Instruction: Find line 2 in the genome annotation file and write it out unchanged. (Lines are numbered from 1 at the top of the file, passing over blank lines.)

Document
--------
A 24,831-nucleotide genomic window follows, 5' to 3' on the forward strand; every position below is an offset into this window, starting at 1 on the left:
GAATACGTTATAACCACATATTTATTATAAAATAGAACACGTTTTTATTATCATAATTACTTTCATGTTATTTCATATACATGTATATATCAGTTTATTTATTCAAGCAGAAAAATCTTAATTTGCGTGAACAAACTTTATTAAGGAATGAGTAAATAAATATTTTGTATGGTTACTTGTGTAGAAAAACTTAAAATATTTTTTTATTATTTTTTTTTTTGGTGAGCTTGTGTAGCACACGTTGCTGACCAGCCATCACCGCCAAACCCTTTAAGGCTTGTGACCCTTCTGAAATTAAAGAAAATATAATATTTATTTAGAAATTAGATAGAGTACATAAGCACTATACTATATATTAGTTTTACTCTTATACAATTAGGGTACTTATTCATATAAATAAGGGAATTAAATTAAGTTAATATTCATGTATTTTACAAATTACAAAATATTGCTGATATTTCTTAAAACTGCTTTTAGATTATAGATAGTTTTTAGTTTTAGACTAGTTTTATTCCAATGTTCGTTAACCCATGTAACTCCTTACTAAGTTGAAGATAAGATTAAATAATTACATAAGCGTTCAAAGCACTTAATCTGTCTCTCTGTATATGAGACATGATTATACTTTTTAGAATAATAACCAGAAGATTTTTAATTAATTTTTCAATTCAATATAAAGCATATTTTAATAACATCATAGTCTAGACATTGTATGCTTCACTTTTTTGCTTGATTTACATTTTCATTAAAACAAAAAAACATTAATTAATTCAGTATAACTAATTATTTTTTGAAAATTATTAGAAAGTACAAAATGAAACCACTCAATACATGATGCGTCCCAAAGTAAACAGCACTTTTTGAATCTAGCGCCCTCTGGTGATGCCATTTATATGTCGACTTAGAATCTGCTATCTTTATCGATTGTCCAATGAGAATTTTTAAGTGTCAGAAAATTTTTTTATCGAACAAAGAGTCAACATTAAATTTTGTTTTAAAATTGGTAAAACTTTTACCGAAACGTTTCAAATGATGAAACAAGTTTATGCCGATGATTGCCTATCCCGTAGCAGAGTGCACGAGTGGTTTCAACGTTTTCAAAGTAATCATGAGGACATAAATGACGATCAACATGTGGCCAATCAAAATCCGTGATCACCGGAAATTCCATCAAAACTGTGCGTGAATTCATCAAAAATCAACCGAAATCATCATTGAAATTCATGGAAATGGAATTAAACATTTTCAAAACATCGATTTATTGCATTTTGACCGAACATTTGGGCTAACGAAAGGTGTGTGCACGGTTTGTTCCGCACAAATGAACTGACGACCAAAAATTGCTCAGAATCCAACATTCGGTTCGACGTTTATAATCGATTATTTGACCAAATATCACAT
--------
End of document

GAATACGTTATAACCACATATTTATTATAAAATAGAACACGTTTTTATTATCATAATTACTTTCATGTTATTTCATATACATGTATATATCAGTTTATTTATTCAAGCAGAAAAATCTTAATTTGCGTGAACAAACTTTATTAAGGAATGAGTAAATAAATATTTTGTATGGTTACTTGTGTAGAAAAACTTAAAATATTTTTTTATTATTTTTTTTTTTGGTGAGCTTGTGTAGCACACGTTGCTGACCAGCCATCACCGCCAAACCCTTTAAGGCTTGTGACCCTTCTGAAATTAAAGAAAATATAATATTTATTTAGAAATTAGATAGAGTACATAAGCACTATACTATATATTAGTTTTACTCTTATACAATTAGGGTACTTATTCATATAAATAAGGGAATTAAATTAAGTTAATATTCATGTATTTTACAAATTACAAAATATTGCTGATATTTCTTAAAACTGCTTTTAGATTATAGATAGTTTTTAGTTTTAGACTAGTTTTATTCCAATGTTCGTTAACCCATGTAACTCCTTACTAAGTTGAAGATAAGATTAAATAATTACATAAGCGTTCAAAGCACTTAATCTGTCTCTCTGTATATGAGACATGATTATACTTTTTAGAATAATAACCAGAAGATTTTTAATTAATTTTTCAATTCAATATAAAGCATATTTTAATAACATCATAGTCTAGACATTGTATGCTTCACTTTTTTGCTTGATTTACATTTTCATTAAAACAAAAAAACATTAATTAATTCAGTATAACTAATTATTTTTTGAAAATTATTAGAAAGTACAAAATGAAACCACTCAATACATGATGCGTCCCAAAGTAAACAGCACTTTTTGAATCTAGCGCCCTCTGGTGATGCCATTTATATGTCGACTTAGAATCTGCTATCTTTATCGATTGTCCAATGAGAATTTTTAAGTGTCAGAAAATTTTTTTATCGAACAAAGAGTCAACATTAAATTTTGTTTTAAAATTGGTAAAACTTTTACCGAAACGTTTCAAATGATGAAACAAGTTTATGCCGATGATTGCCTATCCCGTAGCAGAGTGCACGAGTGGTTTCAACGTTTTCAAAGTAATCATGAGGACATAAATGACGATCAACATGTGGCCAATCAAAATCCGTGATCACCGGAAATTCCATCAAAACTGTGCGTGAATTCATCAAAAATCAACCGAAATCATCATTGAAATTCATGGAAATGGAATTAAACATTTTCAAAACATCGATTTATTGCATTTTGACCGAACATTTGGGCTAACGAAAGGTGTGTGCACGGTTTGTTCCGCACAAATGAACTGACGACCAAAAATTGCTCAGAATCCAACATTCGGTTCGACGTTTATAATCGATTATTTGACCAAATATCACAT